Ravi: Mind is conditioned now for me as to how I recharge myself. Everyone does one business: come home and the next day back to the grind. Most people’s mind works on one side: business, business and business. I break the pattern. When I have free time, I read about motivational and successful people. I also allocate my time for the priorities. I enjoy doing what I want to do. I give Fridays, for example, to do Rotary work, allocating grants. Since I do so much of charity work, almost every week I have a  new request, which I analyze and evaluate. I take up ones that are going to help on a large scale, like for Covid, childcare, tsunami, healthcare, education. Something comes up and I immediately jump in – how can I help? I’m very disciplined in my own thoughts and actions.

Q: What were your major achievements as Rotary governor in 2009-10?

Ravi: All the 535 governors in the world are  given an agenda by the Rotary International President every year on what areas should we be focusing on. In my  year as Governor, one area was increasing membership. I managed to enlist 25% new members and I was recognized as one of the top 10 districts at the Montreal convention. We also kept the activities in a high gear, people participation was good in all clubs in my district. We groomed many young people aspiring to be leaders, giving them the opportunity to become assistant governors.

We established 4 new clubs, two of which are doing extremely well even today: Jericho Sunrise and Hicksville South. I thought at the time that there is so much of our community around here after demographic changes. Rotary is not just meant for white or black people or any color people. Also, a majority of  Indians are involved with some kind of charity and Rotary is aware of our generation in India and when we migrated here. To Kamlesh Mehta one day I said, “There’s a need and we should start a Rotary club (with South Asian members)” Kamlesh was the charter president (of Hicksville South). We have members from a cross-section; Rotary is not a chamber of commerce only for business people. The ladies club (Jericho Sunrise)  started because many promising ladies too wanted to be part of voluntary work, philanthropy work. I’m proud the two clubs have done a million dollars worth of projects. Also, our people have learnt how to work with the mainstream, having the Rotary platform.  Plus, leadership qualities are built — Kamlesh went on to become District Governor a few years after me.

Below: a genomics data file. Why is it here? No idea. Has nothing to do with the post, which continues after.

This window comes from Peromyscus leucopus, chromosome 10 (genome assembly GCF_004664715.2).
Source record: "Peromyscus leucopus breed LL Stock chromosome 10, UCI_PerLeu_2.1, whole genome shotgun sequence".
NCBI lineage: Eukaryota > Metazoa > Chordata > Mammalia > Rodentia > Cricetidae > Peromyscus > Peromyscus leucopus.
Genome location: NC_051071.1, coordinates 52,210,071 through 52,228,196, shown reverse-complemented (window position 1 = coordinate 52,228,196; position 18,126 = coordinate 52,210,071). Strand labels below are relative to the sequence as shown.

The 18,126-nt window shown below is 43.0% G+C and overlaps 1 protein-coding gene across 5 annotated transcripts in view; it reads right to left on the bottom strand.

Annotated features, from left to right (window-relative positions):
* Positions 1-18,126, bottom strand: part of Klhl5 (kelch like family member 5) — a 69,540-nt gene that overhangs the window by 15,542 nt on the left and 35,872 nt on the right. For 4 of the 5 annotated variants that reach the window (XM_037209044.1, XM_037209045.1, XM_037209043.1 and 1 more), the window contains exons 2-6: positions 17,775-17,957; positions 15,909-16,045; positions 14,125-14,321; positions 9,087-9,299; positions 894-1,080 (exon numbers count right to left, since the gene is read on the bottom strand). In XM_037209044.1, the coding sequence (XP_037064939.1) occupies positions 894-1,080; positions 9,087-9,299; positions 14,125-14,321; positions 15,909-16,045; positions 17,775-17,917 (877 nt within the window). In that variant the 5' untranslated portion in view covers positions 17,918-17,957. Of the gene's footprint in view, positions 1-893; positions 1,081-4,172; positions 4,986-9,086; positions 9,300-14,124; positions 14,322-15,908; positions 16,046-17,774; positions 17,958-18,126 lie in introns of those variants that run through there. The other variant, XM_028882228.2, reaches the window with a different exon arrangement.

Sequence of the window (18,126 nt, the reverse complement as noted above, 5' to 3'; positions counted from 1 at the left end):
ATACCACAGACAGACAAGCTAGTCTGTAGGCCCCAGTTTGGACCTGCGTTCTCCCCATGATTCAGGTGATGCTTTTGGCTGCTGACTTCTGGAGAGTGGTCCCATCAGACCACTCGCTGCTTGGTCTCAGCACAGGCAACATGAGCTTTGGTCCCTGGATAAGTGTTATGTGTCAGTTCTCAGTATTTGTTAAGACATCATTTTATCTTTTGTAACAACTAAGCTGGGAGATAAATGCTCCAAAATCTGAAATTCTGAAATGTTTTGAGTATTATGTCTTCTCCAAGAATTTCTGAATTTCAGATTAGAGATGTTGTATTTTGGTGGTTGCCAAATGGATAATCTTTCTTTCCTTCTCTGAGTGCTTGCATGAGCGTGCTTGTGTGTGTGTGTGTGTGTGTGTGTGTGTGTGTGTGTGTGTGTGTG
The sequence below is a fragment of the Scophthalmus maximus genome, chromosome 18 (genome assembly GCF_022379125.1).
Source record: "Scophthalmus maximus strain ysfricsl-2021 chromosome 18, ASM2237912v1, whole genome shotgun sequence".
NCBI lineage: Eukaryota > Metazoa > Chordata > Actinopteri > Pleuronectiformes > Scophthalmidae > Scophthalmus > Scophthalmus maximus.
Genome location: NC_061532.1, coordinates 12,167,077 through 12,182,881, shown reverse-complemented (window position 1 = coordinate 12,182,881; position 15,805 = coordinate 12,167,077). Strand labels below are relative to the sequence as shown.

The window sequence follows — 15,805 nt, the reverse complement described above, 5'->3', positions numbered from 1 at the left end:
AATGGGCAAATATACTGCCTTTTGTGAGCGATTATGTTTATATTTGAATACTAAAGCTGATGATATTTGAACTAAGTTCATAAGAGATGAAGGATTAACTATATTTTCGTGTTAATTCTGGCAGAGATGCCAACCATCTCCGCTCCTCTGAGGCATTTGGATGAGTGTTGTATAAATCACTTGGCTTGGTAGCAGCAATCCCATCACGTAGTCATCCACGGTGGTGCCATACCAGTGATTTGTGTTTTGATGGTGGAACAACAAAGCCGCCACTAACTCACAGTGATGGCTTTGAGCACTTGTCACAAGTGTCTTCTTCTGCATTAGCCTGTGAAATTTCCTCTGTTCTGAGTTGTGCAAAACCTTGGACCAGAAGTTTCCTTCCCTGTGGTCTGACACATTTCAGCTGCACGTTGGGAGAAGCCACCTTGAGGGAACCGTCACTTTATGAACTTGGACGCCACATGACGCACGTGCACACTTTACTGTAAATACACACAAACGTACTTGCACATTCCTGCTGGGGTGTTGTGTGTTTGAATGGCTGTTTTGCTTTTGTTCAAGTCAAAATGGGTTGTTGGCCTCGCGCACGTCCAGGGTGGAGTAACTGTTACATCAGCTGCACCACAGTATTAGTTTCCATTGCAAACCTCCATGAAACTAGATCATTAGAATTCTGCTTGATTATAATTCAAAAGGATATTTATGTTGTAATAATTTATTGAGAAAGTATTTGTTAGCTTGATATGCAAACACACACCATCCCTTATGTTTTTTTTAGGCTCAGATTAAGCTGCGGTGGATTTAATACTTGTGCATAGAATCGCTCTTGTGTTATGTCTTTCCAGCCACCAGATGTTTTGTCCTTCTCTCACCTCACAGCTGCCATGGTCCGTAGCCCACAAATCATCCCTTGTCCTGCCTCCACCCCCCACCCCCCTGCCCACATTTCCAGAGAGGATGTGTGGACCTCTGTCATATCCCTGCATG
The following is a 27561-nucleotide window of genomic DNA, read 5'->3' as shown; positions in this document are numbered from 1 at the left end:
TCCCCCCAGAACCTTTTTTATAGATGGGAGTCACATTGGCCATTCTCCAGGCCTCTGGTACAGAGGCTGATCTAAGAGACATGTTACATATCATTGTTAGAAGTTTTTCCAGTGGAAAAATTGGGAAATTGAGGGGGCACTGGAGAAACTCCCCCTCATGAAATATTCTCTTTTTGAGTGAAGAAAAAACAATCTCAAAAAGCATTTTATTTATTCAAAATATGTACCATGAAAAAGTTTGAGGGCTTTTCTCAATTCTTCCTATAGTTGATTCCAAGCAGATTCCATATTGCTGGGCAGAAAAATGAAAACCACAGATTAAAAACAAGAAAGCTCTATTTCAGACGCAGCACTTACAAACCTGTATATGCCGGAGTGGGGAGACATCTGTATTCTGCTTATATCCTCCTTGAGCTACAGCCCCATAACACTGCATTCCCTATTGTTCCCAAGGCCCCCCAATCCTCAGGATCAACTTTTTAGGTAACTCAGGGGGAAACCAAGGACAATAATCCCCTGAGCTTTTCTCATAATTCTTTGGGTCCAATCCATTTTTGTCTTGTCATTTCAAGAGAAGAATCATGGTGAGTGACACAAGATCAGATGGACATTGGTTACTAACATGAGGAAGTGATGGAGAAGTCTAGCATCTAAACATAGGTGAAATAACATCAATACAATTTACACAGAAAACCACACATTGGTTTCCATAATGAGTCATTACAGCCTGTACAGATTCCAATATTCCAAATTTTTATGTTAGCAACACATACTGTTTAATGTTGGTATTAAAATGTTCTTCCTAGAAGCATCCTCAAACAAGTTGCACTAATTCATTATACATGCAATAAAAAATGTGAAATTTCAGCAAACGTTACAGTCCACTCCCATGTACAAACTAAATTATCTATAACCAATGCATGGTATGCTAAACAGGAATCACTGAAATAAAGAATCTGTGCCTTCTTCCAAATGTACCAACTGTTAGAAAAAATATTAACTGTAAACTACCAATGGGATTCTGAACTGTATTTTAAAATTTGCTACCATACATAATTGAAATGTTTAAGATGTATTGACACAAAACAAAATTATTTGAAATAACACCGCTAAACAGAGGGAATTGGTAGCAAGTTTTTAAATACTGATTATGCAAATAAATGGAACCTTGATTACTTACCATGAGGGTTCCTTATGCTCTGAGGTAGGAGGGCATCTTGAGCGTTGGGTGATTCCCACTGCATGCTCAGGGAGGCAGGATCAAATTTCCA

Q: Are you one of the biggest donors to Rotary?

Ravi:   No, let me put it this way, I was the fourth from the Indian subcontinent to become a Hall of Fame in Rotary in 2004-5, which is the recognition they give to those who have contributed over $250,000. At the time there were only 40 Hall of Famers in the entire world; now there are 400 plus. I was also  made a charter member of the Arch Klumph Society of high donors.

Q: Can we expect to see you becoming the Rotary International President one day?

Ravi:  The way it works in Rotary is you apply to become a director first, only as director you are eligible to become President. I have a desire to become a director first, after that I will see how things go. Being President of Xavier demands a lot of time. For Rotary it requires 3-4 years of complete dedication.

But yes, I was for three years till recently on Rotary’s Investment Committee managing funds of $1.2 billion.

Q: What does Gift of Life India do?

Ravi: My biggest success or legacy is Gift of Life India. Gift of Life is a project started by Rotary people from Long Island in 1981, to arrange for heart surgeries for children. As its board member  I convinced them to start a Gift of Life India separately. I am its founding chair since 2002. We have done no-cost surgeries and saved the lives of over 6,000 poor kids. The beneficiary kids have been mostly Indian but also from countries in the subcontinent as well as Afghanistan, Iraq. Not only surgeries are free, Gift of Life India also provides for lodging and boarding of each kid and accompanying guardian. We raise money for here and Rotary Foundation gives matching grants. A normal heart surgery in case of congenital defect costs about $1000 in India, in America it cost 10 times more.

Q: What is the biggest achievement of the Rotary movement?